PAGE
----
---BOILERPLATE: THE GRAPHIC NOVEL THAT NEVER WAS

My first attempt to get Boilerplate published was in collaboration with a small-press publisher/writer. The end result was to be a 96-page graphic novel, and very possibly one of my proudest works as an artist.

For illustrating the graphic novel, I accepted a page rate that was one-quarter of what I'm paid by other publishers. I got no additional compensation for character, vehicle, or logo designs. At my own expense, I made a maquette of Boilerplate, which I planned to use for the book's photographic cover art.

Of course, I knew that agreeing to such a low page rate would necessitate sacrifices by both me and my wife, Anina. During the period I was working on Boilerplate, we had to cancel our planned convention appearances, except for the all-important Comic-Con International in San Diego. By far the most difficult economic choice we made was to suspend production of our next Heartbreakers book -- our own creation, with more than a decade of history behind it -- for up to three years.
At the San Diego convention, the publisher/writer and his partner repeatedly assured me that Boilerplate was on track for publication in 2001. This helped make the show more enjoyable for me, since I didn't have to hustle for work. Fans seemed to love my Boilerplate sample pages and maquette, which Anina and I displayed at our booth.

A few weeks later, the partner called to inform me that they were pulling the plug on Boilerplate. They had projected a financial loss on the project, at least upon initial publication. At that point I'd pencilled and inked nearly 30 pages of the story. Ironically, their anticipated loss was close to the amount already paid out to me.

The publishers felt it would be unfair for me to finish the pages myself and take it to another company, since the pages I'd drawn were based on their plot. I then offered to find another publisher for Boilerplate, with the original writers attached. They rejected that, instead offering to cut the story down to 44 pages and publish it themselves after all. They promised a revised script would be forthcoming. I haven't heard from them since.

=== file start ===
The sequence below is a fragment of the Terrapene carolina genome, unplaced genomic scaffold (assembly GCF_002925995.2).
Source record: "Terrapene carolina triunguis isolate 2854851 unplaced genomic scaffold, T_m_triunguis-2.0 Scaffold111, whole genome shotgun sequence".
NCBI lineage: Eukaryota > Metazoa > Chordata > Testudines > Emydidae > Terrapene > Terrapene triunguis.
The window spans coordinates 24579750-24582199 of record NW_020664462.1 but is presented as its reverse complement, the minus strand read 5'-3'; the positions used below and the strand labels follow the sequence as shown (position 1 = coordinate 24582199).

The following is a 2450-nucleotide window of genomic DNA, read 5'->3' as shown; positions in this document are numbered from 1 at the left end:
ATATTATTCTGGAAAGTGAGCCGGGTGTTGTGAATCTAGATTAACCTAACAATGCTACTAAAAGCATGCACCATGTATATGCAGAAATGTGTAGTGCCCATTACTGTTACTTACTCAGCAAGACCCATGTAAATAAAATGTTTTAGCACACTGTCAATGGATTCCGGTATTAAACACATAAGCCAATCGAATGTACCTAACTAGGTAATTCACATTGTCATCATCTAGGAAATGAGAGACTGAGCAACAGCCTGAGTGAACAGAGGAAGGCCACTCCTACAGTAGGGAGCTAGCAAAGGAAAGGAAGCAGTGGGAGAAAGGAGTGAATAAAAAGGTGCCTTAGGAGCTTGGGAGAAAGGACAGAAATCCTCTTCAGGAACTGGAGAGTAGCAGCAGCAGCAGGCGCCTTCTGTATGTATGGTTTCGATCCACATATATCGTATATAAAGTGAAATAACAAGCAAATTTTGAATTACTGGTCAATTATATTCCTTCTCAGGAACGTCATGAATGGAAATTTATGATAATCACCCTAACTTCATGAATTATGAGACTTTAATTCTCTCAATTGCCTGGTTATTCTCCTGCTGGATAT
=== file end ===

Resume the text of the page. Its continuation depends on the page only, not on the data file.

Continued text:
Unfortunately, I think the project disintegrated in part because the main writer and I wanted to tell very different stories. I wanted to address the ironies of Boilerplate's existence. The mechanical man was an attempt to replace soldiers during an age when men were particularly obsessed with proving themselves in battle. It also would have been fun to see Boilerplate interact with such figures as Teddy Roosevelt, Pancho Villa, and Nikola Tesla, for example. The writer created an adventure plot about a mountain-climbing expedition in which the heroes surprisedly find their arch-enemies headquartered inside the mountain, armed with a time machine and an army of evil Boilerplate knockoffs.

Eventually I'd like to produce an all-new Boilerplate graphic novel, with Anina as co-writer. But that's on the back burner, at least until we finish the next entry in our Heartbreakers Superdigest series. We hope to publish a new Heartbreakers volume at the end of 2002 -- perhaps with a guest appearance from the mechanical man. Meantime, I'll continue to augment the Boilerplate web site with new material as fast as I can!

BTW, I'm glad to report that after 15 years of continuous output in comics, my "attendance record" still hasn't been broken. I drew a two-page story for Too Much Coffee Man #9. God bless Shannon Wheeler.

--Paul Guinan
December 2000


UPDATE 2010
A Heartbreakers graphic novel was published in 2005 that guest starred Boilerplate.
HEARTBREAKERS meet BOILERPLATE
A lavish coffee table tome was published about the Victorian robot last year.
BOILERPLATE: HISTORY'S MECHANICAL MARVEL

Selected pages from the unpublished BP graphic novel have been collected into a booklet, available in the BP GIFT SHOP.


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